STRASBOURG (RFE/RL)–The Council of Europe’s Parliamentary Assembly (PACE) is unlikely to again discuss the political situation in Armenia at its forthcoming session in Strasbourg, a pro-government Armenian lawmaker said on Thursday.
The PACE has adopted several resolutions on Armenia since the March 2008 post-election clashes in Yerevan and the resulting government crackdown on opposition groups led by former President Levon Ter-Petrosian. It has threatened to impose sanctions against the Armenian authorities unless they properly investigate the unrest and free opposition members arrested on “seemingly artificial or politically motivated charges.”
The most recent PACE resolution adopted in June welcomed a general amnesty that led to the release of more than 30 oppositionists. But it said only the release of all Ter-Petrosian loyalists remaining in jail would “provide the necessary basis for the start of the dialogue and reconsolidation that is needed to overcome the political crisis.”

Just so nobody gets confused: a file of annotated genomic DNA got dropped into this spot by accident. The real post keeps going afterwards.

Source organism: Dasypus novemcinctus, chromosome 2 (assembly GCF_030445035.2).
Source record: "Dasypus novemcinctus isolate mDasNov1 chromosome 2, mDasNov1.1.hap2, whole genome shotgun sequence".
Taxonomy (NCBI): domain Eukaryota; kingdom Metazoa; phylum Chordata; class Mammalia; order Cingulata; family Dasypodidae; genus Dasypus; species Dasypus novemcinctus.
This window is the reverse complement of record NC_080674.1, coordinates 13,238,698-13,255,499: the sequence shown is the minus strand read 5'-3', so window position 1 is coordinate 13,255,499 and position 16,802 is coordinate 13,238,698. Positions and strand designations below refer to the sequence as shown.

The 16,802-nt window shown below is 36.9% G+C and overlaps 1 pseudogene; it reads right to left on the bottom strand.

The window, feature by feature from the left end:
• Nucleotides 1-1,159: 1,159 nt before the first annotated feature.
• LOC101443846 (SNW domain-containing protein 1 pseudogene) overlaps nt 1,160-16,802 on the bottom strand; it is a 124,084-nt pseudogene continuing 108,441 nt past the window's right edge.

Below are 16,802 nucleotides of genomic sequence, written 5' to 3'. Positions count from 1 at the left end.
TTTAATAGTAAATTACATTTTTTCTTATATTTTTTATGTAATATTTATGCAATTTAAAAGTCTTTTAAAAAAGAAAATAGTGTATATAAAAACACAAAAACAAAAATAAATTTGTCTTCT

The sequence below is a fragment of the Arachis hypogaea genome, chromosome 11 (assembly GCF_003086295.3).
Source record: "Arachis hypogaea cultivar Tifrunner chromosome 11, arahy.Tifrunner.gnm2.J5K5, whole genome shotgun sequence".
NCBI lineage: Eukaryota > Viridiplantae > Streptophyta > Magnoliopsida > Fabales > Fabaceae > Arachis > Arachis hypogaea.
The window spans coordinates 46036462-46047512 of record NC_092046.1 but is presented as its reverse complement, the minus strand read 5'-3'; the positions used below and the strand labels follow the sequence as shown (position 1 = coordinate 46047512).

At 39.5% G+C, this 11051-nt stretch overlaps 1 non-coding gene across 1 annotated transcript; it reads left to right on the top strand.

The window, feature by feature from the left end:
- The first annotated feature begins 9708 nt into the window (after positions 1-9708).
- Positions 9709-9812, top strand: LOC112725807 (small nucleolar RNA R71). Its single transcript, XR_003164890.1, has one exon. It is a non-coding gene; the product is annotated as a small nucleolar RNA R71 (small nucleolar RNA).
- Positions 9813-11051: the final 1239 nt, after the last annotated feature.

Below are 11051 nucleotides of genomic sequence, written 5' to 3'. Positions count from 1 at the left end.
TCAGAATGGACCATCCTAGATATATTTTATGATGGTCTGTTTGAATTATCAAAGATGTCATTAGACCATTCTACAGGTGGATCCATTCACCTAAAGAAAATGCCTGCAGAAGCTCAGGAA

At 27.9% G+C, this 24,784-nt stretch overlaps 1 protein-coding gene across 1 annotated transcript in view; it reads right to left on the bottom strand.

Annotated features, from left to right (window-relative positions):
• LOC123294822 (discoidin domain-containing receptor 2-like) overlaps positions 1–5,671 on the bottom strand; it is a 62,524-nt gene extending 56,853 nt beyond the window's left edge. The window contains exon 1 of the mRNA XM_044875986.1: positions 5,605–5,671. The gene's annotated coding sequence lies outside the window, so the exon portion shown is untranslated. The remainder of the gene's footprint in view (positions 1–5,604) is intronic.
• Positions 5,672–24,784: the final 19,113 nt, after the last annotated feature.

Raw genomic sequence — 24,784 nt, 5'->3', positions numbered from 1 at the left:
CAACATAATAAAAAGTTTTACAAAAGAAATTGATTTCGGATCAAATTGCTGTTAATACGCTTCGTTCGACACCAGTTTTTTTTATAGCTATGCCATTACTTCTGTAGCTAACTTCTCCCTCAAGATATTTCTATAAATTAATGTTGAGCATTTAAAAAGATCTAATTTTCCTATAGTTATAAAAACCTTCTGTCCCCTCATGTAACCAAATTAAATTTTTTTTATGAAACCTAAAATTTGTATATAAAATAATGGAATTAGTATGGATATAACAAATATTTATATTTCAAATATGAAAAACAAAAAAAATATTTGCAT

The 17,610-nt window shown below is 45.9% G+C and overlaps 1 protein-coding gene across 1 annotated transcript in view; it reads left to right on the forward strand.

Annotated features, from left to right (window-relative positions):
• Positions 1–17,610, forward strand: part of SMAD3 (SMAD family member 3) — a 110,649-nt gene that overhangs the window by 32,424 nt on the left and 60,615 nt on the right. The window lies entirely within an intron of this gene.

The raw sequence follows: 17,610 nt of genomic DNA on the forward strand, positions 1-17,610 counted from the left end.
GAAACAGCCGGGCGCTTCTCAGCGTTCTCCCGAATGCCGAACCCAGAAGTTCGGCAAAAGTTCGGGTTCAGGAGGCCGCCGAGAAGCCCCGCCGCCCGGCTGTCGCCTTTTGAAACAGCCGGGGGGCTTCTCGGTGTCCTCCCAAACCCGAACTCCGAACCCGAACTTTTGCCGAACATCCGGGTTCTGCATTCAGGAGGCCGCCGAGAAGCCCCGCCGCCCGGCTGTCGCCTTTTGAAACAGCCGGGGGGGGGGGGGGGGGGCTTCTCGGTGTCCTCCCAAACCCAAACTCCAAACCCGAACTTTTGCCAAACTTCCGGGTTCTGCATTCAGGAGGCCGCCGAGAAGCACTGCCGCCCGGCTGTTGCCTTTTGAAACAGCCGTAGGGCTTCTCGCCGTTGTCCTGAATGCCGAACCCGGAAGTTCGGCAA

At least 14 individuals, who are considered “political prisoners” by the Ter-Petrosian-led opposition, remain behind bars at present. The authorities insist that none of them was jailed for political reasons.
Naira Zohrabian, a member of the Armenian delegation at the PACE, said there are no “sufficient prerequisites” for the 45-nation assembly to discuss Armenia’s compliance with the resolutions at its winter session that begins on Monday. “Of course the internal political situation here has some worrisome aspects,” she told RFE/RL. “But I think we will be able to overcome those problems.”
According to Zohrabian, the PACE’s Monitoring Committee will discuss early next week an “information note” that was submitted by its two rapporteurs on Armenia, John Prescott and Georges Colombier, last month. The document criticized the results of an Armenian parliamentary inquiry that essentially defended police actions in March 2008.
Zohrabian, who also took part in the inquiry, said she “categorically” disagrees with some of the rapporteurs’ conclusions. “I don’t agree with the view that we fully justified the police actions and found them legitimate,” she said.